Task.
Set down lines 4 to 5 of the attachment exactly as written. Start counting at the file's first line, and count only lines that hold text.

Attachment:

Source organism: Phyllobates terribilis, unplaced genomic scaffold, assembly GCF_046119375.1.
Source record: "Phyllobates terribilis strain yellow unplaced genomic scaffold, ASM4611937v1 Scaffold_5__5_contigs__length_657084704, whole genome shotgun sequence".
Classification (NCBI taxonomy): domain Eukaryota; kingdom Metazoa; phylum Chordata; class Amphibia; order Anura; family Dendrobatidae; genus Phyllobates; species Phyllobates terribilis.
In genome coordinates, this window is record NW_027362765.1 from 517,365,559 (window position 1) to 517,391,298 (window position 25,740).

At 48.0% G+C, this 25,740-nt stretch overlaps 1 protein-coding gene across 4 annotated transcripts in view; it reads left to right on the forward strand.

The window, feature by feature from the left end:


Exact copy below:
In genome coordinates, this window is record NW_027362765.1 from 517,365,559 (window position 1) to 517,391,298 (window position 25,740).

At 48.0% G+C, this 25,740-nt stretch overlaps 1 protein-coding gene across 4 annotated transcripts in view; it reads left to right on the forward strand.